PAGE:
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    Deus Terminus

    by Kenneth Grahame
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    The practical Roman, stern constructor of roads and codes, when he
    needs must worship, loved a deity practical as himself; and in his
    parcelling of the known world into plots, saying unto this man, Bide
    here, and to that, Sit you down there, he could scarce fail to evolve
    the god Terminus: visible witness of possession and dominion, type of
    solid facts not to be quibbled away. We Romans of this latter day --
    so hailed by others, or complacently christened by ourselves -- are
    Roman in nothing more than in this; and, as much in the less tangible
    realms of thought as in our solid acres, we are fain to set up the
    statue which shall proclaim that so much country is explored, marked
    out, allotted, and done with; that such and such ramblings and
    excursions are practicable and permissible, and all else is exploded,
    illegal, or absurd. And in this way we are left with naught but a
    vague lingering tradition of the happier days before the advent of the
    ruthless deity.

    The sylvan glories of yonder stretch of woodland renew themselves each
    autumn, regal as ever. It is only the old enchantment that is gone;
    banished by the matter-of-fact deity, who has stolidly settled exactly
    where Lord A.'s shooting ends and Squire B.'s begins. Once, no such
    petty limitations fettered the mind. A step into the woodland was a
    step over the border -- the margin of the material; and then, good-bye
    to the modern world of the land-agent and the ''Field'' advertisement!
    A chiming of little bells over your head, and lo! the peregrine, with
    eyes like jewels, fluttered through the trees, her jesses catching in
    the boughs. 'Twas the favourite of the Princess, the windows of whose
    father's castle already gleamed through the trees, where honours and
    favours awaited the adventurous. The white doe sprang away through the
    thicket, her snowy flank stained with blood; she made for the
    enchanted cot, and for entrance you too had the pass-word. Did you
    fail on her traces, nor fox nor mole was too busy to spare a moment
    for friendly advice or information. Little hands were stretched to
    trip you, fairy gibe and mockery pelted you from every rabbit-hole;
    and O what Dryads you have kissed among the leaves, in that brief
    blissful moment ere they hardened into tree! 'Tis pity, indeed, that
    this sort of thing should have been made to share the suspicion
    attaching to the poacher; that the stony stare of the boundary god
    should confront you at the end of every green ride and rabbit-run;
    while the very rabbits themselves are too disgusted with the altered
    circumstances to tarry a moment for so much as to exchange the time of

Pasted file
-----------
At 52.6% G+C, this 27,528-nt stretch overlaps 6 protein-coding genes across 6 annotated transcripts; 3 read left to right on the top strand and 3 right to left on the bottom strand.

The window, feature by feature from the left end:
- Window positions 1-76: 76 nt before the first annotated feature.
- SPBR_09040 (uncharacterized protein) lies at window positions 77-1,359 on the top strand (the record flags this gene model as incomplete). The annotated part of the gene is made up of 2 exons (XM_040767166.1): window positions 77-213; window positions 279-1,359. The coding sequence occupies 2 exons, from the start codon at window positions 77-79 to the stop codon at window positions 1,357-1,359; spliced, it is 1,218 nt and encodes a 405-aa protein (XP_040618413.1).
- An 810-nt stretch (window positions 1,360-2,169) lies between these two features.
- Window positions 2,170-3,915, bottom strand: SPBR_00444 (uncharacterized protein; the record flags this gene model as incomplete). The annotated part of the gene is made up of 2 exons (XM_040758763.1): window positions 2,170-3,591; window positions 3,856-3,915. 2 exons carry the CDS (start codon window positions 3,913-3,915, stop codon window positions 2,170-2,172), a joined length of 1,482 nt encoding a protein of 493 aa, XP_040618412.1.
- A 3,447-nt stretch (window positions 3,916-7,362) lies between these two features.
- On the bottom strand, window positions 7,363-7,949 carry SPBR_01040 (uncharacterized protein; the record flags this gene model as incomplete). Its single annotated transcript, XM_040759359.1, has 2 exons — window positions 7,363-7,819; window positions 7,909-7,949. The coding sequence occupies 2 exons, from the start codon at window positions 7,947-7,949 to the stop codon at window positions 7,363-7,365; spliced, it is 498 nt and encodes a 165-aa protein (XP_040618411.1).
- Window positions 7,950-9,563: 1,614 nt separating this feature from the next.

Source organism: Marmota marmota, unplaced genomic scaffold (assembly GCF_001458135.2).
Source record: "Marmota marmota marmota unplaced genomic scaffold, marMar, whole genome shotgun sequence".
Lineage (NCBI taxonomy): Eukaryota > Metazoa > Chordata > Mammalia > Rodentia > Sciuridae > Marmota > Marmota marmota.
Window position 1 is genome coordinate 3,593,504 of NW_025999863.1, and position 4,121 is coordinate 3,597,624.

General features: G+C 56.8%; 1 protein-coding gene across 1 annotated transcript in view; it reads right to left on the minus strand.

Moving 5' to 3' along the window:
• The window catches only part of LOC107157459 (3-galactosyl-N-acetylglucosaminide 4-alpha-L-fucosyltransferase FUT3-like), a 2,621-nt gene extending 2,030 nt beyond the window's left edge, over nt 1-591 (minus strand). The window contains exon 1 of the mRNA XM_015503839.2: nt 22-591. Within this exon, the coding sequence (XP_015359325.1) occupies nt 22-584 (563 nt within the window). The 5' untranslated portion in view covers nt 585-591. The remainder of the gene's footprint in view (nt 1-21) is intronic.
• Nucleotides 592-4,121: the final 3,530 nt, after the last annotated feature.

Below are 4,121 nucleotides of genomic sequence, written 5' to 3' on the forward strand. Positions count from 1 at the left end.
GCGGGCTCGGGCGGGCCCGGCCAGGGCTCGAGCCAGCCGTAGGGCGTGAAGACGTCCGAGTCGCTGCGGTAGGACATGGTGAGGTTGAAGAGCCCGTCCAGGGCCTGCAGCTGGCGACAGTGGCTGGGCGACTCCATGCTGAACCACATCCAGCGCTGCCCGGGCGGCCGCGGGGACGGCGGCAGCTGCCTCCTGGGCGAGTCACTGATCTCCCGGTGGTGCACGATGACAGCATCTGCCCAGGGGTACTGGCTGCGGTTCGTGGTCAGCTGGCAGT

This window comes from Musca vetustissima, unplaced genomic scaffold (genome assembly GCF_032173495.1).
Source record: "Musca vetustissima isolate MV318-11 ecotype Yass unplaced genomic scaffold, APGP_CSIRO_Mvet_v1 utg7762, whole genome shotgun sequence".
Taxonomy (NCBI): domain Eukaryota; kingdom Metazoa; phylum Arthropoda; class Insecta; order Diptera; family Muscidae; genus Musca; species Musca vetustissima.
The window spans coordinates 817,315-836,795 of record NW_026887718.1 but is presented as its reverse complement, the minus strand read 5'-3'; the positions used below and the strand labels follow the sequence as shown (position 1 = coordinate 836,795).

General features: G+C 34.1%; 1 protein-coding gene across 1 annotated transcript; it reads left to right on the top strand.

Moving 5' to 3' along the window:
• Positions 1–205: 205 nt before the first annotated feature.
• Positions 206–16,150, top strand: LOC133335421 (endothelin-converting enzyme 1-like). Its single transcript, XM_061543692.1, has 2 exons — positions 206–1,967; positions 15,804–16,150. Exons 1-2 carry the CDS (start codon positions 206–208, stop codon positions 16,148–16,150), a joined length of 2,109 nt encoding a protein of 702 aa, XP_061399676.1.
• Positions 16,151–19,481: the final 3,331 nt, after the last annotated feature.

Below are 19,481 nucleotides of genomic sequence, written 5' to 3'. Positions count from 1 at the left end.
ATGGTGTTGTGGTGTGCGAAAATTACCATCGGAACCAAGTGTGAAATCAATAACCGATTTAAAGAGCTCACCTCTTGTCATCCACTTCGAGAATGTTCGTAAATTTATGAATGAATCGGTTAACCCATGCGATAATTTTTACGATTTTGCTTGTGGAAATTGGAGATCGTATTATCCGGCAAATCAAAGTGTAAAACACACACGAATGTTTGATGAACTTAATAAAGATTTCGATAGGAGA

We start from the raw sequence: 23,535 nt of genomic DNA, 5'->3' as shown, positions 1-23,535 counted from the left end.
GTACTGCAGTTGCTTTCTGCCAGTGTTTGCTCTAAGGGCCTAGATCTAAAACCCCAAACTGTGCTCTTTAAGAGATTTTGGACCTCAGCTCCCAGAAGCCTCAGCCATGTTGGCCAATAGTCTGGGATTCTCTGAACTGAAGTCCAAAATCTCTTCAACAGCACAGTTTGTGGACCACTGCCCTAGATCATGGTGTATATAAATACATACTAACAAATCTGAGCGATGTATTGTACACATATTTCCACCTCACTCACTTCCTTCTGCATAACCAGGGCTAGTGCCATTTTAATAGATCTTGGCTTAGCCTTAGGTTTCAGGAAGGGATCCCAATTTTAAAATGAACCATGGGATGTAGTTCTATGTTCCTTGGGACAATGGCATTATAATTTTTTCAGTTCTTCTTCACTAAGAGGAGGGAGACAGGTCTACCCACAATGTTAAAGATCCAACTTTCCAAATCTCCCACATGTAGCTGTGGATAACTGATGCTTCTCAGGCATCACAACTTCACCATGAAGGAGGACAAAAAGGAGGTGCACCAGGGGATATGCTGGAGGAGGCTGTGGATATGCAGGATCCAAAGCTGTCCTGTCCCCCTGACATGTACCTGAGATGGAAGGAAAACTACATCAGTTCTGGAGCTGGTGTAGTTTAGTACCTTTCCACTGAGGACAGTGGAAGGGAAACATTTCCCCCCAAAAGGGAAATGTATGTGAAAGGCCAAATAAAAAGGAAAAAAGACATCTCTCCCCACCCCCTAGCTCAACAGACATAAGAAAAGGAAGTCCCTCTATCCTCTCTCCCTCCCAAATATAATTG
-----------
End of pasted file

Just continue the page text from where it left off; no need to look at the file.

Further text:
day.

    Truly this age is born, like Falstaff, with a white head and something
    a round belly: and will none of your jigs and fantasies. The golden
    era of princesses is past. For your really virtuous 'prentices there
    still remain a merchant's daughter or two, and a bottle of port o'
    Sundays on the Clapham mahogany. For the rest of us, one or two decent
    clubs, and plenty of nice roomy lunatic asylums. ''Go spin, you jade,
    go spin!'' is the one greeting for Imagination. And yet -- what a lip
    the slut has! What an ankle! Go to: there's nobody looking; let us
    lock the door, pull down the blinds, and write us a merry ballad.

    'Tis ungracious, perhaps, to regret what is gone for ever, when so
    much is given in return. A humour we have, that is entirely new; and
    allotments that shall win back Astræa. Our Labor Program stands for
    evidence that the Board School, at least, has done enduring work; and
    the useless race of poets is fast dying out. Though we no longer
    conjecture what song the Sirens sang, or what name Achilles assumed
    when he hid himself among women, yet many a prize (of guineas galore)
    awaits the competitor who will stoop, week by week, to more practical
    research. ''Le monde marche,'' as Renan hath it, ''vers une sorte
    d'americanisme.... Peut-être la vulgarité générale sera-t-elle un jour
    la condition du bonheur des élus. Nous n'avons pas le droit d'etre
    fort difficiles.'' We will be very facile, then, since needs must;
    remembering the good old proverb that ''scornful dogs eat dirty
    puddings.'' But, ere we show Terminus the door, at least let us fling
    one stone at the shrieking sulphureous houses of damnation erected as
    temples in his honour, and dignified with his name! There, 'mid
    clangour, dirt, and pestilence of crowding humanity, the very spirit
    of worry and unrest sits embodied. The old Roman was not such a bad
    fellow. His deity of demarcation at least breathed open air, and knew
    the kindly touch of sun and wind. His simple rites were performed amid
    flowers and under blue sky, by sunny roads or tranquil waters; and on
    this particular altar the sacrifice was ordained to be free from any
    stain of gore. Our hour of sacrifice, alas, has not yet come. When it
    does -- ( et haud procul absit!) -- let the offering be no bloodless
    one, but let (for choice) a fat and succulent stationmaster smoke and
    crackle on the altar of expiation!
    If you're writing a Deus Terminus essay and need some advice, post your Kenneth Grahame essay question on our Facebook page where fellow bookworms are always glad to help!

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